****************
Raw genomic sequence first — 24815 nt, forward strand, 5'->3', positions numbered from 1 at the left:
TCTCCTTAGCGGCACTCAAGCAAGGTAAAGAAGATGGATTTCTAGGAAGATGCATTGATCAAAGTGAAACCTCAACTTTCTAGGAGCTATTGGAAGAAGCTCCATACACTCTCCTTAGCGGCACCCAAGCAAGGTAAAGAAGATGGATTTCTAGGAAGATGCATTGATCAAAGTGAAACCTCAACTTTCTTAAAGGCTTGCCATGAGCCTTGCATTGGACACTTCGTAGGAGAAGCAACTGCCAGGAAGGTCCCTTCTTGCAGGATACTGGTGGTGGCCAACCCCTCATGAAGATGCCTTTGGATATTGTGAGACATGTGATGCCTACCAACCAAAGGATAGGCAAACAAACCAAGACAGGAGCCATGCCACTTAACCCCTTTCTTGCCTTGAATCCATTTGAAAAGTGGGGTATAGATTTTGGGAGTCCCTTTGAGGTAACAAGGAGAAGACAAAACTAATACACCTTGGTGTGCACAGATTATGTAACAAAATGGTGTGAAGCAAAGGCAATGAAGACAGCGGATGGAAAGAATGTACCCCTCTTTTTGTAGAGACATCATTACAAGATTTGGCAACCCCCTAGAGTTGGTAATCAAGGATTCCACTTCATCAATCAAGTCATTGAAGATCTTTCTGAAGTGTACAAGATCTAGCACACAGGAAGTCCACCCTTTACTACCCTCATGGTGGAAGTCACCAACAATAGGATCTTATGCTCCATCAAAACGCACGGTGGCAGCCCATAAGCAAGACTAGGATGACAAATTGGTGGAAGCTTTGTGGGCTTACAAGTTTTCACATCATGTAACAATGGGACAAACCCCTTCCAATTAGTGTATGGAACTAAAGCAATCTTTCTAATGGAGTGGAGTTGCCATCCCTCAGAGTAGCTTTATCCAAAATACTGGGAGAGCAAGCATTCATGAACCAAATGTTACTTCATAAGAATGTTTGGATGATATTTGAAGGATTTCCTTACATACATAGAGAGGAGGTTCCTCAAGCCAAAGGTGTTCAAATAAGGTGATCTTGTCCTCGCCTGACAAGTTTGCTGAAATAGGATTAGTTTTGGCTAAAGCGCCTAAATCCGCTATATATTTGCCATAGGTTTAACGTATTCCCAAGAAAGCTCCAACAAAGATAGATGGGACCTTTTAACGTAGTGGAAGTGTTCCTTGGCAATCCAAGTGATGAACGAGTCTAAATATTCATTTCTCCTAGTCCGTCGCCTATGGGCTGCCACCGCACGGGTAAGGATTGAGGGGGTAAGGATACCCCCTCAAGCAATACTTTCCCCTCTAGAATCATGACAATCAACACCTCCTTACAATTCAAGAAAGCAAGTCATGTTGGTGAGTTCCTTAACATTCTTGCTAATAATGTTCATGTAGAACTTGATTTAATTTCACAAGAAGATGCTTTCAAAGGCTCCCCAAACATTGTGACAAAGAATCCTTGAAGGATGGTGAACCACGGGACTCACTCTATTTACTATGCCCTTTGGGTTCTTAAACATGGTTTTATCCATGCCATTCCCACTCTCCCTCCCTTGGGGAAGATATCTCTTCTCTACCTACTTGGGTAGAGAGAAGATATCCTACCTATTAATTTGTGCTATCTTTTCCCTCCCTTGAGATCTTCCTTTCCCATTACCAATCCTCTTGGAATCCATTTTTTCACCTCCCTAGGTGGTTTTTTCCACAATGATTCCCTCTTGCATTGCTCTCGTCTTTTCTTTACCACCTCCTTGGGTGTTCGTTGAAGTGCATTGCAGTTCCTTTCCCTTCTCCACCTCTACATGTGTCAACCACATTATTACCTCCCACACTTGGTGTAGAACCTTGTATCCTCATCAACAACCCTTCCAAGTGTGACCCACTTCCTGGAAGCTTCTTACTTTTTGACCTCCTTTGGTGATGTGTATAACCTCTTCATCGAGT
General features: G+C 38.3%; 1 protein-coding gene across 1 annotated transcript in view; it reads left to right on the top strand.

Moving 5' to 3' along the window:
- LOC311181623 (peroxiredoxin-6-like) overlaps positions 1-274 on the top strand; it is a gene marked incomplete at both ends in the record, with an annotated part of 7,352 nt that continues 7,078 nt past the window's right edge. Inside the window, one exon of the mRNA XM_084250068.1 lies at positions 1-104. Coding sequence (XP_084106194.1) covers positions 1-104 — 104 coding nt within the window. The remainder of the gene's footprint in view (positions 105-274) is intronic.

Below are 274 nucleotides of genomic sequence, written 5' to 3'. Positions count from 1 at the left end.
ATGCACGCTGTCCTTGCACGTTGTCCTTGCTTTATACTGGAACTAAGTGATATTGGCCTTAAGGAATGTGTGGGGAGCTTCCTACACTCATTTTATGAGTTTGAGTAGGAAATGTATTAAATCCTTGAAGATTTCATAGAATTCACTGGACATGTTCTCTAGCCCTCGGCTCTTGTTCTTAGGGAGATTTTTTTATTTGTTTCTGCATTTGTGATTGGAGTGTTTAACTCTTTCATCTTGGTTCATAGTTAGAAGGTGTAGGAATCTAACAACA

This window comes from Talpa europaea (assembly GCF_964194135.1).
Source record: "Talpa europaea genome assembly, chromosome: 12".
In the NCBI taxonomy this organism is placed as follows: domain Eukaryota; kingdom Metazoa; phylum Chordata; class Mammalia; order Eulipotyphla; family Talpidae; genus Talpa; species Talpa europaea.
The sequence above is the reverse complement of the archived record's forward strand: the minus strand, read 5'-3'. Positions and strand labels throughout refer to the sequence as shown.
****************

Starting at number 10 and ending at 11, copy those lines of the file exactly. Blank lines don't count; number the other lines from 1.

In the NCBI taxonomy this organism is placed as follows: domain Eukaryota; kingdom Metazoa; phylum Chordata; class Mammalia; order Eulipotyphla; family Talpidae; genus Talpa; species Talpa europaea.
The sequence above is the reverse complement of the archived record's forward strand: the minus strand, read 5'-3'. Positions and strand labels throughout refer to the sequence as shown.